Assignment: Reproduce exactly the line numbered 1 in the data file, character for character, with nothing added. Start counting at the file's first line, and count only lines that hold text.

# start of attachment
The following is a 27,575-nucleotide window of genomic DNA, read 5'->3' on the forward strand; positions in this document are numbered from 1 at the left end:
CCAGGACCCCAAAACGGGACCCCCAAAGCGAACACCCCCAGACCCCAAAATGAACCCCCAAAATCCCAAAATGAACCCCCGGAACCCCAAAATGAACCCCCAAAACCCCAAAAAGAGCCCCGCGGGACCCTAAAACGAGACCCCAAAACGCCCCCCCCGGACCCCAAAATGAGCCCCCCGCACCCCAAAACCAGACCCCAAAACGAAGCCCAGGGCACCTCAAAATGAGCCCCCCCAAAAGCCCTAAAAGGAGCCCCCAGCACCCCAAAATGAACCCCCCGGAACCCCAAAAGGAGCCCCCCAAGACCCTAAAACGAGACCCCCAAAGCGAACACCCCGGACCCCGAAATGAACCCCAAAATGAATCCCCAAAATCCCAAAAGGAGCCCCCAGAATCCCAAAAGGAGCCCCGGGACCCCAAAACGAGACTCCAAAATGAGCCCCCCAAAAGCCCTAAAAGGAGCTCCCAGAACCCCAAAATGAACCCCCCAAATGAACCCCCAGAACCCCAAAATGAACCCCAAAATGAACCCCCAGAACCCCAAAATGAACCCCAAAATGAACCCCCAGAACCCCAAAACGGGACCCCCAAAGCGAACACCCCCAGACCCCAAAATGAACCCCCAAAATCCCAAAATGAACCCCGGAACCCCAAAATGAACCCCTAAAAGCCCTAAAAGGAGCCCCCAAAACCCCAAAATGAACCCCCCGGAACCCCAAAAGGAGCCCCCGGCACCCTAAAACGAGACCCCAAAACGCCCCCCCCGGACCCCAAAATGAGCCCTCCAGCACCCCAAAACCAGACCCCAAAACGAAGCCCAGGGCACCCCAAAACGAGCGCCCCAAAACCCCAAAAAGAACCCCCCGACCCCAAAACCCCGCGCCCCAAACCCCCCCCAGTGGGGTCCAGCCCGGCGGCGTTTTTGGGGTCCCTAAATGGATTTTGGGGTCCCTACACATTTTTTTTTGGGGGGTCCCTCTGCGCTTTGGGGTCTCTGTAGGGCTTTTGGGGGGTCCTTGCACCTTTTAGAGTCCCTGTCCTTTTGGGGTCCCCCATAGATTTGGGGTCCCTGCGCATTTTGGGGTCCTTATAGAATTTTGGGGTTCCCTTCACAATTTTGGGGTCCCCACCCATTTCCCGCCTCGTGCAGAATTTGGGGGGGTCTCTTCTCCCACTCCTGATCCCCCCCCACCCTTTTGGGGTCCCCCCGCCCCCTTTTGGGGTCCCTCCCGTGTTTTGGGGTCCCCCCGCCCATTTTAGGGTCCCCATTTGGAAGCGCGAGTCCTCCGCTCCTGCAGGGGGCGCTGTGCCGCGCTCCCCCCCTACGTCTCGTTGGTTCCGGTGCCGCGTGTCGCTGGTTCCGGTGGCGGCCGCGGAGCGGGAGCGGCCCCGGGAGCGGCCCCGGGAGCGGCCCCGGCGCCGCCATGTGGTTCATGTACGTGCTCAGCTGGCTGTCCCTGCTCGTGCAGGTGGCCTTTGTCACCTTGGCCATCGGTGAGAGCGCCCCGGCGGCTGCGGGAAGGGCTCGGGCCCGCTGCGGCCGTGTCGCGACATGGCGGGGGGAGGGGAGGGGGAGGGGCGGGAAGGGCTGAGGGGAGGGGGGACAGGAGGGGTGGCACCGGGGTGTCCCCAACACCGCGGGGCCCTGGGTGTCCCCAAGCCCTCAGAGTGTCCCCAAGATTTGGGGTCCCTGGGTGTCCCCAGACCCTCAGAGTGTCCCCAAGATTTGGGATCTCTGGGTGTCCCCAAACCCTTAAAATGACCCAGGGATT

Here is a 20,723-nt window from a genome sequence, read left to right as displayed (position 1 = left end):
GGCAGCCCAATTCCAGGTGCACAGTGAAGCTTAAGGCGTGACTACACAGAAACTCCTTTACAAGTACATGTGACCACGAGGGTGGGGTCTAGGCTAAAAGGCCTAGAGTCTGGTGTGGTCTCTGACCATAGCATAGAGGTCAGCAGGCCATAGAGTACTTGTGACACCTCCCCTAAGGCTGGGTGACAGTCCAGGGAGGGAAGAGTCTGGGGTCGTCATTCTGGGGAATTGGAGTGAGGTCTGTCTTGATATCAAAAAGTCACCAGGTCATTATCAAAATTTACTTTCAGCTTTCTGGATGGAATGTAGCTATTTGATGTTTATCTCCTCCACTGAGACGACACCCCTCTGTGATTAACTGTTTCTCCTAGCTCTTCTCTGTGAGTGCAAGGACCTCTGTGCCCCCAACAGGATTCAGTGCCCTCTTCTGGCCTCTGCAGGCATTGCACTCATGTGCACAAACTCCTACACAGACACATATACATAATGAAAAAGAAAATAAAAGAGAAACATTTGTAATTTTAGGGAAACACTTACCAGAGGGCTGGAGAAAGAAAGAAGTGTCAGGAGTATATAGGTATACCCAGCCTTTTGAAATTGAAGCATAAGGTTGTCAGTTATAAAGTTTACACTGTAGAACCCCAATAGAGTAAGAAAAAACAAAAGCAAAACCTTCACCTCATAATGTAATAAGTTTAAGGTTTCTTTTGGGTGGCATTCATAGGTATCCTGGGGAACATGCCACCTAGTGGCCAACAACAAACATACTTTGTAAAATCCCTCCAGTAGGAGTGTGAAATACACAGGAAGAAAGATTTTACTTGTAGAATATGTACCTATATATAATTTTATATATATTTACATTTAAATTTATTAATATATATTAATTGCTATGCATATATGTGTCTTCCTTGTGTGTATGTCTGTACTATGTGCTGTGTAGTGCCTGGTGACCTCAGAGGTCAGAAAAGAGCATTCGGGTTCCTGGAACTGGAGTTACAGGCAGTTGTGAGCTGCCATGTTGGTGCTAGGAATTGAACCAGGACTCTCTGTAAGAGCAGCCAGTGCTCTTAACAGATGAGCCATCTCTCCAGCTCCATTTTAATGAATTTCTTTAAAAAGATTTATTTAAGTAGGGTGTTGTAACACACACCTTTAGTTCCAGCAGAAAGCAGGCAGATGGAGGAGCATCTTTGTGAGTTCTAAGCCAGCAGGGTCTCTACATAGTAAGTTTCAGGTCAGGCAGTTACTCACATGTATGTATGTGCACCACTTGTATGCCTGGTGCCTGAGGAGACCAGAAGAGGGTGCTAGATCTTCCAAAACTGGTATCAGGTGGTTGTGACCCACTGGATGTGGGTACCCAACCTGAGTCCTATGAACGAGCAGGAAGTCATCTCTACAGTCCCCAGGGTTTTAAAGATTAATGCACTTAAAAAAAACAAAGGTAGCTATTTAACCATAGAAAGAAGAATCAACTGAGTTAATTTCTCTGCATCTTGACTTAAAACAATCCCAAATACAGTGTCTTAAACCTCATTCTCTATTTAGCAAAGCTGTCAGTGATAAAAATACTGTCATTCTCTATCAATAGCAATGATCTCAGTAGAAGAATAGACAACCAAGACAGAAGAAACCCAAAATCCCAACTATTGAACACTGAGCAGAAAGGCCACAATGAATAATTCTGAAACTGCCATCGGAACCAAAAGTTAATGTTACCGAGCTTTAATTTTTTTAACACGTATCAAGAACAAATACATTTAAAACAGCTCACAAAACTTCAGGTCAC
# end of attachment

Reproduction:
The following is a 27,575-nucleotide window of genomic DNA, read 5'->3' on the forward strand; positions in this document are numbered from 1 at the left end: